Hartland is a pleasant village in north Devon, though it was once a chartered town. A few miles away is Hartland Point, whose rocky shoreline is infamous among sailors for the shipwrecks that occurred there over the centuries.

Just outside Hartland itself is Hartland Abbey, a lovely stately home created from a medieval monastery. Four miles distant is the unspoilt fishing village of Clovelly, where no automobiles are allowed to travel.

For centuries the townsfolk of Hartland had to walk to nearby Stoke to worship. The church in Stoke is dedicated to St Nectan, a 6th-century missionary from Wales who was murdered here. In the early Victorian period, a new church was built in Hartland, on the site of the 17th-century town hall. The only remnant of the hall is the 17h century clock.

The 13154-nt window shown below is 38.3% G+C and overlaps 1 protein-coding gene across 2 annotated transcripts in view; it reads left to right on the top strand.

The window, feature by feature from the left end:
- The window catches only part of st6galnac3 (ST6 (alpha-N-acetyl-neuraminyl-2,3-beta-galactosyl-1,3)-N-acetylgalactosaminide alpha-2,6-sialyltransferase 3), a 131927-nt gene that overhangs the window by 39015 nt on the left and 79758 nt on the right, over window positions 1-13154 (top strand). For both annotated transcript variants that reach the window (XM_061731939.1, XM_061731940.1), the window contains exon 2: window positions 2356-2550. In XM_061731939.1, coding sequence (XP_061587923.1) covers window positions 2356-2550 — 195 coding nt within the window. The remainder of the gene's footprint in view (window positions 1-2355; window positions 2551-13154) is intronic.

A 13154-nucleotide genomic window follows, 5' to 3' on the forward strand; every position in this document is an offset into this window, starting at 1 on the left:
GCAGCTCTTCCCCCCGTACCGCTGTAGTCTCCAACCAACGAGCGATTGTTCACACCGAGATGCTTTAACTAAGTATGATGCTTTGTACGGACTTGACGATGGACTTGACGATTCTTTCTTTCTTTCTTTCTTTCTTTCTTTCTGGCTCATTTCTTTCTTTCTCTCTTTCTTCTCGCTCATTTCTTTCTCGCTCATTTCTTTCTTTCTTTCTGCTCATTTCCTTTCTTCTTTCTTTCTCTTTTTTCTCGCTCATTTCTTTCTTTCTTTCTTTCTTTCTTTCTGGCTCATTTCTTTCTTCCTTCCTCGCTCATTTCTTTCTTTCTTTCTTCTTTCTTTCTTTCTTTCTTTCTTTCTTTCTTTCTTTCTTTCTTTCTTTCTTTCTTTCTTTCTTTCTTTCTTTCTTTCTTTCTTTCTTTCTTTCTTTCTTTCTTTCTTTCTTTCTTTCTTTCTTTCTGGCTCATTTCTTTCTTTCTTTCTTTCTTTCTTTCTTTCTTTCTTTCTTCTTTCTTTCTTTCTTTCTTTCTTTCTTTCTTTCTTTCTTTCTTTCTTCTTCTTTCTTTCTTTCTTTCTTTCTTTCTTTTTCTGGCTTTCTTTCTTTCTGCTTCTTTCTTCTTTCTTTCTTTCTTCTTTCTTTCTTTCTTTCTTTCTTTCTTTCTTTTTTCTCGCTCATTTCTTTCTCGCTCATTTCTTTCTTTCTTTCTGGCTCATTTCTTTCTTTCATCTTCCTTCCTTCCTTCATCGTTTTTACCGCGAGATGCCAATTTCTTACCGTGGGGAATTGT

A short distance outside the town is Hartland Quay, with a Shipwreck Museum reminding visitors that this was one of the most treacherous places in Britain for ships. The Quay was built in 1586 after an Act of Parliament was pushed through under the influence of famous mariners like Sir Francis Drake and Sir Walter Raleigh.

Hartland Abbey

The Abbey is a beautiful Georgian mansion incorporating a medieval monastery dissolved by Henry VIII. The monastery was founded for the Augustinian order in 1137 and was dissolved in 1547, making it the very last monastery to be dissolved by Henry's commissioners. Highlights of the current house include the Alhambra Corridor, designed by architect Sir George Gilbert Scott to emulate the Alhambra Palace in Spain.

Another fascinating heritage site is Docton Mill, founded in the Saxon period and now boasting one of the finest gardens in the West Country.